In October 2006, I was at Carnegie Public Library of Steuben County for some reason or another, and while waiting in their comfortably appointed periodicals section, I came across the current edition of Gourmet magazine, where I found a great recipe for making your own stock. It sounded so great I went out and bought a copy of the magazine, and I still have it somewhere in the house.

As the well-known former New York Times food writer and cookbook author Mark Bittman said in a recent posting, if you’re making your own soup, make your own stock. I would say the same goes with gravy, especially turkey gravy for Thanksgiving.

The Gourmet recipe for stock has been my go-to ever since 2006. It makes a large quantity, so often I share with friends. And I freeze left over jars of stock just in case I do a turkey on the grill or in the smoker later the following year. (I think it keeps a year frozen; Gourmet says three months. Make up your own mind.)

This is one of those recipes where if you want to make it really special, go to some place like Lakeside Farms in Angola or Albright’s Meats in Corunna to get your turkey parts. If you call ahead or if your timing’s right, you can get turkey necks or you can request turkey backs that work well in making stock. Just sub out these parts for those listed in the recipe by weight.

Once you try this recipe, you’ll never settle for boxed stock again. It’s time consuming, but it’s worth it. Added bonus: You get to make your house smell like roast turkey well before Thanksgiving.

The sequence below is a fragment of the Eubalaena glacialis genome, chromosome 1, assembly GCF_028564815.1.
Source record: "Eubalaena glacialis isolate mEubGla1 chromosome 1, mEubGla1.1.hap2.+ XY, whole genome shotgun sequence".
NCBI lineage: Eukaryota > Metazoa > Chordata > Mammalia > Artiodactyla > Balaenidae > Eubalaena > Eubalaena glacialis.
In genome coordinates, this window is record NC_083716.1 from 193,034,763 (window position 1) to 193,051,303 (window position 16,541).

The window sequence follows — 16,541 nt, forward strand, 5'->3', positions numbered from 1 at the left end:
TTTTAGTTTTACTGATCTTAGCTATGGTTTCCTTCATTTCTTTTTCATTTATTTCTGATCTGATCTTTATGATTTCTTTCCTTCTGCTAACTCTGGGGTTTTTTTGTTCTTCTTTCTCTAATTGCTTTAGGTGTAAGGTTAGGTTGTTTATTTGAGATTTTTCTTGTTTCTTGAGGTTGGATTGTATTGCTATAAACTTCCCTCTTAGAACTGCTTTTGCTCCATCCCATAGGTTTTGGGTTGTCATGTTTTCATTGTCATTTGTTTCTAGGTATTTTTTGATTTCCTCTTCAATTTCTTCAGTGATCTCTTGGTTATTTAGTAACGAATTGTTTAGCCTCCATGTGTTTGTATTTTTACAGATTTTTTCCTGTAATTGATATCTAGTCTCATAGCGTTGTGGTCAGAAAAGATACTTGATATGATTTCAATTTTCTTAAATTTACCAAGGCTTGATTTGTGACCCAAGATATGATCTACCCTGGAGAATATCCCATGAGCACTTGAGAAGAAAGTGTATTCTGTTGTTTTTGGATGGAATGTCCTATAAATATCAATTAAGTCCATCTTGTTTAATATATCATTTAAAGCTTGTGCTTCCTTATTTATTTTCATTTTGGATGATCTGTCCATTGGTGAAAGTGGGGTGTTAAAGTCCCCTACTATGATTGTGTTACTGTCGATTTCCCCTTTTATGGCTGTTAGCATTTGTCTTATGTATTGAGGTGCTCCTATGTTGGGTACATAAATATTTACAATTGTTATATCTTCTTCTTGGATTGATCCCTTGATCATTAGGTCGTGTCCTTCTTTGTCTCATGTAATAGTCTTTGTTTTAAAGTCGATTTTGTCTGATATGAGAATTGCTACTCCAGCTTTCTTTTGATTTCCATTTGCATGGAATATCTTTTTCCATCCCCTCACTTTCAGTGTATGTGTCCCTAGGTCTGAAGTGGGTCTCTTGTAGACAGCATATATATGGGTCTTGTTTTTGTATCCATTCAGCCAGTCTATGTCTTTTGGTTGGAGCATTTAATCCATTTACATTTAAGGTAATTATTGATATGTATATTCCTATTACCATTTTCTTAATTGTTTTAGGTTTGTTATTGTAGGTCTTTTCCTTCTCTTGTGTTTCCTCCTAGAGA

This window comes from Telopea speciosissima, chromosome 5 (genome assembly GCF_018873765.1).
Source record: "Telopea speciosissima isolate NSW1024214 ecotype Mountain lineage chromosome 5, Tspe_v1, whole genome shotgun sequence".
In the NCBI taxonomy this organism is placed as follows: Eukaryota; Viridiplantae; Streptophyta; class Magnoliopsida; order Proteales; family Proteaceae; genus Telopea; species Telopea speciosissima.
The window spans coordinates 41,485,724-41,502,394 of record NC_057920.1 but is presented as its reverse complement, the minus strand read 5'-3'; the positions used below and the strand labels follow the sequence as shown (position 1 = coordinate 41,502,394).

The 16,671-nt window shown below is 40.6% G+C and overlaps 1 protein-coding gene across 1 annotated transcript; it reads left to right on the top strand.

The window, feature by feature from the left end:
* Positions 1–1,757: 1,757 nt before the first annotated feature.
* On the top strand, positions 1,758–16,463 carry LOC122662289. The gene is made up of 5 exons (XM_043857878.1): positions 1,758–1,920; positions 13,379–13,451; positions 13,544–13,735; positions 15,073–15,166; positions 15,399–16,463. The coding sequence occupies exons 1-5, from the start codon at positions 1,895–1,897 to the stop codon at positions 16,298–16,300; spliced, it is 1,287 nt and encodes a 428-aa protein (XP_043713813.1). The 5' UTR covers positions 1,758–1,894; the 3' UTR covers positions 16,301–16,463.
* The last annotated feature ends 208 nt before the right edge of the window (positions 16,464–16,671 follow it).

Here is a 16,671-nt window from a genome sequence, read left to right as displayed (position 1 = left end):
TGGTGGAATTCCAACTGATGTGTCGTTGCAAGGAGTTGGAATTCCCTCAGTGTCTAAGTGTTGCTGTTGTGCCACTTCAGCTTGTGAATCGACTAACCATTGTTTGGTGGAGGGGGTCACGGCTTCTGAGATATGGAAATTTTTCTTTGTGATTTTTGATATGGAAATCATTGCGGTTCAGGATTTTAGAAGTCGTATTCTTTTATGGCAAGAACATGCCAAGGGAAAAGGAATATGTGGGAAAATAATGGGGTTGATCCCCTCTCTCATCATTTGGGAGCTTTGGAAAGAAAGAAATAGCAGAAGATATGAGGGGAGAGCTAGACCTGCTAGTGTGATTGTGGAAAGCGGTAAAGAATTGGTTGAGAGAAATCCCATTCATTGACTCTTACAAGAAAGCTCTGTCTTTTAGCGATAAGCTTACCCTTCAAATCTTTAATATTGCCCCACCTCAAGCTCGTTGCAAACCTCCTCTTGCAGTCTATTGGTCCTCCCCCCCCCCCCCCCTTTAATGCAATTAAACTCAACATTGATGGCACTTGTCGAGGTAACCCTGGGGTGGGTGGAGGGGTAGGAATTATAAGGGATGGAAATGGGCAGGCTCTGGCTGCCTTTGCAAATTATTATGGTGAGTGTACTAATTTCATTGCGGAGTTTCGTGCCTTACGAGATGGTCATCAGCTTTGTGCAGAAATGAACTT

— Mike Marturello

Turkey stock

Yield: Makes about 13 cups

Active Time: 20 minutes

Total Time: 4 1/2 hour


• 6 pounds turkey parts such as wings, drumsticks, and thighs

• 3 medium yellow onions, left unpeeled, trimmed and halved

• 3 celery ribs, cut into 2-inch lengths

• 3 carrots, quartered

• 5 quarts cold water

• 6 fresh parsley stems (without leaves)

• 1 Turkish or 1/2 California bay leaf

• 10 black peppercorns

• 1 1/2 teaspoons salt

Special Equipment

• a 17- by 14-inch flameproof roasting pan


1. If using turkey wings, halve at joints with a cleaver or large knife, then crack wing bones in several places with back of cleaver or knife. (Do not crack bones if using other parts.) Pat turkey dry.

2. Put oven rack in lowest position of oven and preheat oven to 500°F. Roast turkey parts, skin sides down, in dry roasting pan, turning over once, until browned well, about 45 minutes. Transfer to an 8- to 10-quart stockpot with tongs, reserving fat in roasting pan.

3. Add onions (cut sides down), celery and carrots to fat in pan and roast, stirring halfway through roasting, until golden, about 20 minutes total. Add vegetables to turkey in stockpot.

4. Straddle pan across 2 burners, then add 2 cups water and deglaze by boiling, stirring and scraping up brown bits, 1 minute. Add deglazing liquid to turkey and vegetables in stockpot, then add parsley, bay leaf, peppercorns, salt and remaining 4 1/2 quarts water. Reduce heat and gently simmer, partially covered, 3 hours.

5. Pour stock through a large fine-mesh sieve into a large bowl, discarding solids. Measure stock: If there is more than 13 cups, boil in cleaned pot until reduced to 13 cups. If there is less, add enough water to bring total to 13 cups. If using immediately, let stand until fat rises to top, 1 to 2 minutes, then skim off and discard fat. If not, cool completely, uncovered, then chill, covered, before skimming fat (it will be easier to remove when cool or cold).

Note from Gourmet: Stock can be chilled in an airtight container 1 week or frozen 3 months.

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